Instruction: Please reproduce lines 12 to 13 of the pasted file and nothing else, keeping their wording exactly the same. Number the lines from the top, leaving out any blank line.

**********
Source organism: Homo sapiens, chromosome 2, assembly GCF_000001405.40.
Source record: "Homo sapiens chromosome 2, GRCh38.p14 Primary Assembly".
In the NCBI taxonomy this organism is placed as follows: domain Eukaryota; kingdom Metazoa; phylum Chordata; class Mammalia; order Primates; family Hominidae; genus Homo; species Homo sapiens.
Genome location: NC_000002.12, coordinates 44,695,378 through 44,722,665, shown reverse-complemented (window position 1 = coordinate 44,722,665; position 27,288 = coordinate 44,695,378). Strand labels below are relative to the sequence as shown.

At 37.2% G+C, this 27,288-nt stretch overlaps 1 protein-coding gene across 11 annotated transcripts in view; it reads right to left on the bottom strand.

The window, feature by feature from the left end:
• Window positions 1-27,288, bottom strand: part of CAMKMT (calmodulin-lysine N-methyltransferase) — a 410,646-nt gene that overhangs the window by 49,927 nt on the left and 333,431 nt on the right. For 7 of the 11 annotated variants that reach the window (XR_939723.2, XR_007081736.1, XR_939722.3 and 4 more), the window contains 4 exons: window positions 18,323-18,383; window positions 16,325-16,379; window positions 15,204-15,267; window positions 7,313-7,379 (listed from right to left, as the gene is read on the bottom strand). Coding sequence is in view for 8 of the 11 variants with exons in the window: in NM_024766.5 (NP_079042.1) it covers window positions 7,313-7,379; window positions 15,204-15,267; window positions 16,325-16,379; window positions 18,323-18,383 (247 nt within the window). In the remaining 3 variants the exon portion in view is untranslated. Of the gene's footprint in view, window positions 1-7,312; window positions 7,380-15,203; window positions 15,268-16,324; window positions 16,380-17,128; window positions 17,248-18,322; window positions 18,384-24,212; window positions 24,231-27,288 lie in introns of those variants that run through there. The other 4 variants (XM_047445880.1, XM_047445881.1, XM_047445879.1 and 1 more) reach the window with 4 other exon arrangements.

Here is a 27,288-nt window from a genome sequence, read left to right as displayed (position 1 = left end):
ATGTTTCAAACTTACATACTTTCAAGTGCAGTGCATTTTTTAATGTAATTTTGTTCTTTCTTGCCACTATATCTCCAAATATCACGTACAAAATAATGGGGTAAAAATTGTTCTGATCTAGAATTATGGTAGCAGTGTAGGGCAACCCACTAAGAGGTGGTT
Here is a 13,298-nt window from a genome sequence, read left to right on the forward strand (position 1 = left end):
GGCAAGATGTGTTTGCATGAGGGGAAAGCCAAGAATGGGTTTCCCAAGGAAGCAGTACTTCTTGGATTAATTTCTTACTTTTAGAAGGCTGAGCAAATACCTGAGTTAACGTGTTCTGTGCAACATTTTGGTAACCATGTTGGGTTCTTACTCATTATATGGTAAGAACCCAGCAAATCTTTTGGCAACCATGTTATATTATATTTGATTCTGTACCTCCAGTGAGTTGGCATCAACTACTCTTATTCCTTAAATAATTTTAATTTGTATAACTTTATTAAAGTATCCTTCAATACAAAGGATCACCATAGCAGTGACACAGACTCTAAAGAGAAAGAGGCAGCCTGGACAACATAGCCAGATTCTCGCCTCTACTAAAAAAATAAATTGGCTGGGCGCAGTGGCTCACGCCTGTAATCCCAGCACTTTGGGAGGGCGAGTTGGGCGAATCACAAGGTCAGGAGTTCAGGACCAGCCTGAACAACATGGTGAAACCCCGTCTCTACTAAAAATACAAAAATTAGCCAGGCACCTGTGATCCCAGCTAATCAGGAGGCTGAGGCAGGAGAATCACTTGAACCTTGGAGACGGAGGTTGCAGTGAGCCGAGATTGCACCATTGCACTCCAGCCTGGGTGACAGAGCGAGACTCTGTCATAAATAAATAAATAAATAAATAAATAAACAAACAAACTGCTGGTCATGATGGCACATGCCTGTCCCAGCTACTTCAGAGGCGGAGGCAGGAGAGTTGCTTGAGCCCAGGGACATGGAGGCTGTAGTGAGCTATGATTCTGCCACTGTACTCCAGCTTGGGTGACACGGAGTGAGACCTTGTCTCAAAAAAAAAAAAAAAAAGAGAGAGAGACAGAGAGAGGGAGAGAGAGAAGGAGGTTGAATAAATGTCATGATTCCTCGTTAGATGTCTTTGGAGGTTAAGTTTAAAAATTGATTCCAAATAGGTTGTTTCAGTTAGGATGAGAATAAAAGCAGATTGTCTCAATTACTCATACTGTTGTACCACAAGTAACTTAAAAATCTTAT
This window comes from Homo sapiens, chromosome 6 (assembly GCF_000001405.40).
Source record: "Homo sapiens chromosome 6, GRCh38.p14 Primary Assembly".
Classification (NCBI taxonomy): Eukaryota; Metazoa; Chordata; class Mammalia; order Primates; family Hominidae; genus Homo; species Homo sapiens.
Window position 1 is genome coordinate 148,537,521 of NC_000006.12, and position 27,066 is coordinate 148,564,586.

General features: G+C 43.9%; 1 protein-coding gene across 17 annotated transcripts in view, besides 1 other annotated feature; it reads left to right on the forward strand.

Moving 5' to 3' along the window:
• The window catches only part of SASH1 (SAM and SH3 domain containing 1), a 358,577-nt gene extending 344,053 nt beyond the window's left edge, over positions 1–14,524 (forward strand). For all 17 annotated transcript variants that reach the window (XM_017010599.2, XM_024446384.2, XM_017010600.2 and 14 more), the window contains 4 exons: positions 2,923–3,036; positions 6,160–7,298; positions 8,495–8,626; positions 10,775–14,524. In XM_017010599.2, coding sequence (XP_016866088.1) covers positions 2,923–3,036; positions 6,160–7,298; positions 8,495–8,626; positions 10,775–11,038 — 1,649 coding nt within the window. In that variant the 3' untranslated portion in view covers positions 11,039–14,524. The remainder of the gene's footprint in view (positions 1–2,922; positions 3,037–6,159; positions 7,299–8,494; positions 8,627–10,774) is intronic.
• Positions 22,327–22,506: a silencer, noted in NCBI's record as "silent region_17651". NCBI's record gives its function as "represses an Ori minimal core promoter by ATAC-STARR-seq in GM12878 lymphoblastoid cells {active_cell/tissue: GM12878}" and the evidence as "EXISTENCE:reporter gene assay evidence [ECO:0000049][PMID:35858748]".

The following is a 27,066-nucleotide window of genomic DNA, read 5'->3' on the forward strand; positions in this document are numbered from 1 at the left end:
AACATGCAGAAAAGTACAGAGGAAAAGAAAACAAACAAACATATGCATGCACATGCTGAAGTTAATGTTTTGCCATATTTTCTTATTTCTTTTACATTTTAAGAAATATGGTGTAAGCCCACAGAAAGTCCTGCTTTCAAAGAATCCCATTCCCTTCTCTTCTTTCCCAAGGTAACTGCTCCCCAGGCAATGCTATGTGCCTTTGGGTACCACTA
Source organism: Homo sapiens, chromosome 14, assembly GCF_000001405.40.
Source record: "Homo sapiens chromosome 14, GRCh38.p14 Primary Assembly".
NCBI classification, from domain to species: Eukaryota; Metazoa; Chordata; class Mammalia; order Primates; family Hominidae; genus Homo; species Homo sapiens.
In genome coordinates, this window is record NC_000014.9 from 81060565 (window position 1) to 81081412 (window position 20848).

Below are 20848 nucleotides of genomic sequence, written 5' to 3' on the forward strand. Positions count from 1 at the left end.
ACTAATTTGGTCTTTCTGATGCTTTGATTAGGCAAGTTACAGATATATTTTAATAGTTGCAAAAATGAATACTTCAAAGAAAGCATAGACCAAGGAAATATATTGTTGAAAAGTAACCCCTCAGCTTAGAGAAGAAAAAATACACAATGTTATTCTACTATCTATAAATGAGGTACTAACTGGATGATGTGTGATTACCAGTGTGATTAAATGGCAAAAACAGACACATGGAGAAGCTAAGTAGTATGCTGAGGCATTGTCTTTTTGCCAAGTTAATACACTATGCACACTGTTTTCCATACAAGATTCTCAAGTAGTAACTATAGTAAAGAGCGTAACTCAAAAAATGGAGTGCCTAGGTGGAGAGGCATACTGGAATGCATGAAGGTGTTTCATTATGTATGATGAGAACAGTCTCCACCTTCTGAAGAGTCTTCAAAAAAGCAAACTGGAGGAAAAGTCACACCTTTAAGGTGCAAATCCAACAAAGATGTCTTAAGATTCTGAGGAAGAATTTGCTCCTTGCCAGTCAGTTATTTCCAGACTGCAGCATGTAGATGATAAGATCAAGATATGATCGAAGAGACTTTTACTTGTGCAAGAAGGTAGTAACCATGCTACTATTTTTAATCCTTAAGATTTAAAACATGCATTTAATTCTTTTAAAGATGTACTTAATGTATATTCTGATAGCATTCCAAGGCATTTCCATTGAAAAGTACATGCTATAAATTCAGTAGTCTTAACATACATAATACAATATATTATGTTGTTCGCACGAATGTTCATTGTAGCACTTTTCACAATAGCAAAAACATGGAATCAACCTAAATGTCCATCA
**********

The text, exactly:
This window comes from Homo sapiens, chromosome 6 (assembly GCF_000001405.40).
Source record: "Homo sapiens chromosome 6, GRCh38.p14 Primary Assembly".